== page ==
They have been operating the farm program as part of a project to help people in Africa who are suffering from famine.
“The first harvest was successfully finished in September,” 51-year-old Seo Seok-young, an official from the Agricultural Technology Center of the Pohang City Government, told the JoongAng Ilbo on the phone from Madagascar yesterday.
In March 1 address, Park Geun-hye calls for ‘more flexible engagement’
The Park Geun-hye administration is planning on stoking a thaw in the long-frosty relations with North Korea with a resumption of humanitarian assistance to the country, a senior Blue House official told JoongAng Ilbo yesterday.
“As part of trust-building efforts, we will first start humanitarian assistance,” the official said. “Besides the aid, we are also considering what else we can do.”
The United States Senate on Thursday approved a farm bill that bans food assistance to North Korea without a presidential waiver, taking a tougher stance on the Communist regime following its recent missile test.
The amendment was proposed jointly by the Senate’s Foreign Relations Committee chairman, John Kerry of Massachusetts, and ranking Republican Richard Lugar of Indiana and was passed 59 to 40.
The revision prohibits North Korea from receiving humanitarian food aid based on the Food for Peace Act unless the president grants a national interest waiver.
North Korea has seemingly decided not to accept humanitarian aid by South Korea’s private relief agencies if it comes with monitoring, aid officials here said yesterday.
North Korea has said it will only accept “pure” humanitarian aid from South Korea, in an apparent rejection of aid with strings attached, an aid official said of his recent contact with his North Korean counterpart.
Another South Korean private aid official also made a similar comment. The two spoke on condition of anonymity, citing policy.
BEIJING - During his surprise May visit to China, North Korean leader Kim Jong-il secured free fertilizer and discounted food to help alleviate the impoverished country’s chronic food shortages.
A source in Beijing who monitors North Korea-China relations told the JoongAng Ilbo on Monday that Chinese officials agreed to provide 200,000 tons of fertilizer free of charge as well as 500,000 tons of corn at a discount in exchange for rights to North Korea’s abundant natural resources.
The South Korean Red Cross will send relief aid to North Korea to help victims of the recent torrential rain, but it will not send cement or heavy equipment, which the North asked for.
The Ministry of Unification said yesterday that the Red Cross had sent a third statement to its counterpart in the North, announcing it would send 5 billion won ($4.6 million) worth of emergency food supplies and not other daily necessities and medical supplies the Red Cross had initially planned to send.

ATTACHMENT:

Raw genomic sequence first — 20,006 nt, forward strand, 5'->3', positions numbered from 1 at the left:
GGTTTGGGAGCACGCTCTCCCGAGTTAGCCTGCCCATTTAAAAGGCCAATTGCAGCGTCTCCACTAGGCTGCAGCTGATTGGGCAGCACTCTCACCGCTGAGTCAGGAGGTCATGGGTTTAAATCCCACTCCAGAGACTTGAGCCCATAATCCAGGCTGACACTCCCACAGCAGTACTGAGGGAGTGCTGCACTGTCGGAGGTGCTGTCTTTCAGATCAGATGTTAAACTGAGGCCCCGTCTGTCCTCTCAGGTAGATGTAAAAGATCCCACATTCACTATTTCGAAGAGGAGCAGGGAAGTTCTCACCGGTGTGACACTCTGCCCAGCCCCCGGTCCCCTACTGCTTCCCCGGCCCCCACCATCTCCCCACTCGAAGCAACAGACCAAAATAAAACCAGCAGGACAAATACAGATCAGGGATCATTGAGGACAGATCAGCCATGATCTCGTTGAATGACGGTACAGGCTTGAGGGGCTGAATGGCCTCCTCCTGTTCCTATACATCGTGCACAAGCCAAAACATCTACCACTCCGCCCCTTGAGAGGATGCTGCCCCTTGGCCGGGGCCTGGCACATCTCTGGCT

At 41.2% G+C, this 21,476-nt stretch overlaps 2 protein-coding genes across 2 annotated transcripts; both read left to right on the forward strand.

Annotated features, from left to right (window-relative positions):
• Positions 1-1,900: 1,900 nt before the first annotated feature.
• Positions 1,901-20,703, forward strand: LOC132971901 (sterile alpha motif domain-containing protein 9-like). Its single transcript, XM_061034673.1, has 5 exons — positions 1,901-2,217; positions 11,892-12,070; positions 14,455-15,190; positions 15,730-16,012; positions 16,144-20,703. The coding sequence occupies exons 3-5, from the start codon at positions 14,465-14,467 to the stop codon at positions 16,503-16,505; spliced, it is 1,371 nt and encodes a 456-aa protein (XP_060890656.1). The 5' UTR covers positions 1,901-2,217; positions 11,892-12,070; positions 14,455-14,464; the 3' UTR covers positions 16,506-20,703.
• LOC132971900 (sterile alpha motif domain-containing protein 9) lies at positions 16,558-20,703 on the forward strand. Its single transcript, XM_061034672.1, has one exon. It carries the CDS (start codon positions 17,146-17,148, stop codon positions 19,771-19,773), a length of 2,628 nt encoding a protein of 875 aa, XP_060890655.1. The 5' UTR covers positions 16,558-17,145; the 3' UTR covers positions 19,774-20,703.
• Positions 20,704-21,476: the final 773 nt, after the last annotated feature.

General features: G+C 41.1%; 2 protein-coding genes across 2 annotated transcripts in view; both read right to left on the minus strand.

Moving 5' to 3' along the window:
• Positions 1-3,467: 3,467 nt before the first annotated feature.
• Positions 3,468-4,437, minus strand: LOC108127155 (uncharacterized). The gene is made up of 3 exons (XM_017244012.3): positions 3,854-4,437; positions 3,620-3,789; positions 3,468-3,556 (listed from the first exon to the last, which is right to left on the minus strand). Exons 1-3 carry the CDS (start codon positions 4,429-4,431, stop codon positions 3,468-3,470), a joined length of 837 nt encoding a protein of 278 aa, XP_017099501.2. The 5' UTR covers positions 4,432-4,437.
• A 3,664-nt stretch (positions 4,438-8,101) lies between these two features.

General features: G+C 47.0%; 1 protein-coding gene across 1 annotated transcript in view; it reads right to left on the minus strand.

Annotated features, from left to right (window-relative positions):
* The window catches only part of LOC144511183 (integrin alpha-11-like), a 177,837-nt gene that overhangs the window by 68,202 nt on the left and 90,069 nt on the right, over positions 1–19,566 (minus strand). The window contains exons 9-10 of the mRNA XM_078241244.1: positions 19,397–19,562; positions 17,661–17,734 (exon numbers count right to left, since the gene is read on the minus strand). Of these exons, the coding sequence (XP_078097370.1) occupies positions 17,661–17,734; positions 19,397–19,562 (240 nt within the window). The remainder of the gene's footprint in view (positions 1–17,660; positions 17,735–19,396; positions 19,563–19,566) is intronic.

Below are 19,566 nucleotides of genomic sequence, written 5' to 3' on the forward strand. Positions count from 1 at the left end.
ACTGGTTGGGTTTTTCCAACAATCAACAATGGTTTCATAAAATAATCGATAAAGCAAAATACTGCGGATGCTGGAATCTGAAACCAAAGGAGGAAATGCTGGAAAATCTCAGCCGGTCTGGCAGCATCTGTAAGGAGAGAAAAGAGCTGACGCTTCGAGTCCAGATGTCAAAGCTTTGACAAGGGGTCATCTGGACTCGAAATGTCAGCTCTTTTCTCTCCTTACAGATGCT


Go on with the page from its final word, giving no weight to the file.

The Korea Meteorological Administration lifted warnings for most parts of the country yesterday but warned of more rains to come today as Typhoon Muifa, which claimed three lives and left one elderly man on the missing list, crept north after causing mass evacuations in east China.
The weather agency forecast precipitation of between 20 and 70 millimeters across the nation today, with this extending to 100 millimeters for the south coast and Mount Jiri in South Gyeongsang, as well as northern Gyeonggi and the Yellow Sea near the Northern Limit Line.
Following the tragic deaths and property damage, costing billions of won, following last week’s torrential downpours and landslides, the government has decided to invest more than 3 trillion won in new safety measures related to climate change.
The Ministry of Public Administration and Security’s Central Disaster Safety Measure Headquarters said yesterday that it will invest a total of 3.1 trillion won ($ 3 billion) by 2015.
A scenic mountain in the southern part of the capital that used to provide nearby residents with peace and tranquility turned into a monster Wednesday morning, taking the lives of at least 17 people in landslides.
And yesterday, criticism was being raised over stalled restoration work on Mount Umyeon - which had lost many trees in a typhoon last year - that might have contributed to the catastrophe.
Since March 31, Seoul has only allowed a minimal amount of charity to be sent into North Korea, largely for children and the disabled.
One of the few civil groups allowed to send aid is the Lighthouse Foundation, a nonprofit and nongovernmental organization founded in May 2004. To shed some light on the current state of South Korean aid to the North, the Korea JoongAng Daily sat down with Jang Chang-man, chairperson and general secretary of the Lighthouse Foundation, to see whether he thinks civil groups will get more breathing space in the future to resume aid to the North.